Myopia, more commonly known as nearsightedness, is a type of refractive error in which a person sees close objects clearly, but has difficulty seeing distant objects, which appear blurry. The good news is, that nearsightedness can be easily corrected with the help of glasses or contact lenses. There are also several surgical procedures that treat nearsightedness, including LASIK surgery.
Nearsightedness occurs either when the eye is too long, or the cornea is too curved, or both. As a result, visual images are focused in front of the retina rather than directly on it. Whether the condition is mild or extreme, nearsightedness is a risk factor for more serious conditions, such as retinal tears, retinal detachment, or macular disease in certain individuals.
Symptoms of Near-Sighted Vision
Nearsightedness often develops in childhood by the age of eight or nine and then stabilizes in one’s the late teens or early adulthood, making it hard to see objects that are far away. Plus, your vision tends to be worse in dim light, making it difficult to drive at night, as distant objects can appear blurry. It can also lead to eye strain.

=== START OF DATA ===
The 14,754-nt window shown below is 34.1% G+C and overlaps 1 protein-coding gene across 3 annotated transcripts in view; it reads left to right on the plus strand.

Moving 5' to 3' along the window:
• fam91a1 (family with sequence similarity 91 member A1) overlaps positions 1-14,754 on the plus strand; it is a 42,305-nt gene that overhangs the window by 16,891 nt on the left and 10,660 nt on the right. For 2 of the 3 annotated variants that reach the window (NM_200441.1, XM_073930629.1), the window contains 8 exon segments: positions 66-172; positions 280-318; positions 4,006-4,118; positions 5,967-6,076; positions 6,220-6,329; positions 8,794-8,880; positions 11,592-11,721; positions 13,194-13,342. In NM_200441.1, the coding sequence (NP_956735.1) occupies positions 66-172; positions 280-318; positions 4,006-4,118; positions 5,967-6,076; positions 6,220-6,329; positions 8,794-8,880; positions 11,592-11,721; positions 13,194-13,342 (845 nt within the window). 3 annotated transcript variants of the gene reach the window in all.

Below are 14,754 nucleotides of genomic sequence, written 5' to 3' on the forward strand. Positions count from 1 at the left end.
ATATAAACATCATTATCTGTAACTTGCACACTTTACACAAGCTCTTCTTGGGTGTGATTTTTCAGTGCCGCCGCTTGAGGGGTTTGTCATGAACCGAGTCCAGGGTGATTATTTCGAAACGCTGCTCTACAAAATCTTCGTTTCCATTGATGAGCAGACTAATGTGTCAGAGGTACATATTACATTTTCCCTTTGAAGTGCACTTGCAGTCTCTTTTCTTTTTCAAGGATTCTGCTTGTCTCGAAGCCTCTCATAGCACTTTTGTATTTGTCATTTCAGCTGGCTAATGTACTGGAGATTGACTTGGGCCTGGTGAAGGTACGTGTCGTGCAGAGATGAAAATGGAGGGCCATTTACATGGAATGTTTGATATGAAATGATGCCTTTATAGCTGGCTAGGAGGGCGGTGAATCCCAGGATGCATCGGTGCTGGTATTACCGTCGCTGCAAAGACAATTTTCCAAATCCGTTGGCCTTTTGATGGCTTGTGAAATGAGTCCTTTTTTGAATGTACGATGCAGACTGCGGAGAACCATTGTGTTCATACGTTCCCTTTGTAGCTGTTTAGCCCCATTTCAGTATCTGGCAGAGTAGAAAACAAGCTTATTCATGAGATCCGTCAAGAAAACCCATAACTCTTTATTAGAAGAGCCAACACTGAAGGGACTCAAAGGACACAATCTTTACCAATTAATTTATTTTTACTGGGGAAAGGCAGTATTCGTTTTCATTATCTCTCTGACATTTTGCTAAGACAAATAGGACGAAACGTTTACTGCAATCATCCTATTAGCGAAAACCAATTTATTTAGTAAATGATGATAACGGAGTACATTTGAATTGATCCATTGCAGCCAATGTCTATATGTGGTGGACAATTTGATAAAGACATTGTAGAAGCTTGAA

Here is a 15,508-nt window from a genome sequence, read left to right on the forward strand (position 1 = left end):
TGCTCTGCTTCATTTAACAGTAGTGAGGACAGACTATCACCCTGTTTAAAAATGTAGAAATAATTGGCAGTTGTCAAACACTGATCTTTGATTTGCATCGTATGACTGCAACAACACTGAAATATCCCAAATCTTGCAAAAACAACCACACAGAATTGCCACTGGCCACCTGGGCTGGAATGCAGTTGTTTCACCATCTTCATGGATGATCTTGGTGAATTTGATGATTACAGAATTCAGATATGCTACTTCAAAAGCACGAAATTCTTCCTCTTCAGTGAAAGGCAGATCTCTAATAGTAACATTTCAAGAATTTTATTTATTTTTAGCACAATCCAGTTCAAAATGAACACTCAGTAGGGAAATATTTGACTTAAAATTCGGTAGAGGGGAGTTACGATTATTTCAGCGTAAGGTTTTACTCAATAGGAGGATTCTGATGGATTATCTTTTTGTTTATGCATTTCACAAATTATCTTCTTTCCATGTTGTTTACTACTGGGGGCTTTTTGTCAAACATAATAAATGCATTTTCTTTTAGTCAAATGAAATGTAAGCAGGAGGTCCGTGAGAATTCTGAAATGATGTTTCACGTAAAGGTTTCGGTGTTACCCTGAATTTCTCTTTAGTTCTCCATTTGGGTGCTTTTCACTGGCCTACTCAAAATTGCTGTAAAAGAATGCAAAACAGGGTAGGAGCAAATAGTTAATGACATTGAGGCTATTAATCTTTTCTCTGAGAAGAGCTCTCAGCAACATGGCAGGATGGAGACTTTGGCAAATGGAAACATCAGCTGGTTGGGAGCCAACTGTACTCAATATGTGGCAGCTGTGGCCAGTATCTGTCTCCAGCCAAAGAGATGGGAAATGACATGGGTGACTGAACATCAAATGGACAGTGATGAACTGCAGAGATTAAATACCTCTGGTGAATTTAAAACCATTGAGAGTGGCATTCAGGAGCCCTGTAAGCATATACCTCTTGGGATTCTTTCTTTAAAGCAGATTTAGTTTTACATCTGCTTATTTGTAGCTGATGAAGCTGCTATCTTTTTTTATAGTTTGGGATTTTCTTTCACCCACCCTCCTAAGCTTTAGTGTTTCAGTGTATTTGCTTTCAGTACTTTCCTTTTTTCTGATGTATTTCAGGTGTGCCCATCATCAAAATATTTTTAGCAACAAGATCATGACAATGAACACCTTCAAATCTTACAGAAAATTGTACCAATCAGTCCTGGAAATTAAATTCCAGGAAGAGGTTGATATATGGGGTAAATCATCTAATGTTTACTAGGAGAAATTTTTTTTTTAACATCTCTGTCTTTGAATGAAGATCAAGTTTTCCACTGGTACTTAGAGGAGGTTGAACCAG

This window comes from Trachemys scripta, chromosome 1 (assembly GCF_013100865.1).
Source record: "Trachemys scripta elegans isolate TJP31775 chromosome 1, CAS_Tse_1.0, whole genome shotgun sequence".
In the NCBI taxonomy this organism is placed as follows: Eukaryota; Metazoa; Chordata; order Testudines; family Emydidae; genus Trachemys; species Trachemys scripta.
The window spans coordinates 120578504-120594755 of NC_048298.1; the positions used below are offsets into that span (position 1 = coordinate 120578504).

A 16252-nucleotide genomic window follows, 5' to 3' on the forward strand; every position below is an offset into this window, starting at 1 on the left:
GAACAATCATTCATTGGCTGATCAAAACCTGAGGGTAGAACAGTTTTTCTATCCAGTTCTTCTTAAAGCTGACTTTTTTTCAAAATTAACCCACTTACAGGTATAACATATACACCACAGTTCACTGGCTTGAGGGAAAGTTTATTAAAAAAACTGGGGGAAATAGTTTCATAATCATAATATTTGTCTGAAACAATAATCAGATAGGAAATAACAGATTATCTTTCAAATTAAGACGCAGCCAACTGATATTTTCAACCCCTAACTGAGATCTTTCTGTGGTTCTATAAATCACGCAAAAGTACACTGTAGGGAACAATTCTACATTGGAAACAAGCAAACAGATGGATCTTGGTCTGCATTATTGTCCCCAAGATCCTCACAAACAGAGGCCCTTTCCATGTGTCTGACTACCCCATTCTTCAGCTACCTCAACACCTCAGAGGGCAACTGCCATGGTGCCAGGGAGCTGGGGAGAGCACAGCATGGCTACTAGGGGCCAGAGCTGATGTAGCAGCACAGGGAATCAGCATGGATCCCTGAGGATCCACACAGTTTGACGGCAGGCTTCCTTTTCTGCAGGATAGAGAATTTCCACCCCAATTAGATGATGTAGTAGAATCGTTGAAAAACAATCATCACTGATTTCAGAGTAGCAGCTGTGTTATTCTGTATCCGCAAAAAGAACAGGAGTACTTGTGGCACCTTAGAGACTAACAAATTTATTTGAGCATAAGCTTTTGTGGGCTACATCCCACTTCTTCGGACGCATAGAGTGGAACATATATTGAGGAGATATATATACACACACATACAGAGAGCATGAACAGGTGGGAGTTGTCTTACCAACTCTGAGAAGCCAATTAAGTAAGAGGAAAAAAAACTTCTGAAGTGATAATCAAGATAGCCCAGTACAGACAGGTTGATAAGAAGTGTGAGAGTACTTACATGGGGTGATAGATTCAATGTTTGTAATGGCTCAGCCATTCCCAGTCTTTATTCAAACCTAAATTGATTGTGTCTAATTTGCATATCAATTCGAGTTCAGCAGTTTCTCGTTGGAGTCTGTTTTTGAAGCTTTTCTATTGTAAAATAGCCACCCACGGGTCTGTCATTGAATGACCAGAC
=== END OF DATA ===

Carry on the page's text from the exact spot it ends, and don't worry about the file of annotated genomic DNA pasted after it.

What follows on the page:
Nearsightedness can be diagnosed with a general eye examination that includes visual acuity and refraction testing to determine your ability to see near and far images and the degree of the refractive error. Your eye exam may also include slit-lamp testing, in which your doctor uses a light and microscope to examine your inside eye structures.
Treatment for Nearsightedness
Following an eye exam, your doctor may prescribe glasses to easily correct your nearsightedness. In more extreme cases, your doctor may recommend surgery to reshape the cornea. In the past, radial keratotomy was the common surgical procedure, but it has since been replaced with LASIK laser procedure. LASIK surgery is quick, relatively painless, and provides a quick recovery time, making it an effective alternative to wearing glasses or contact lenses.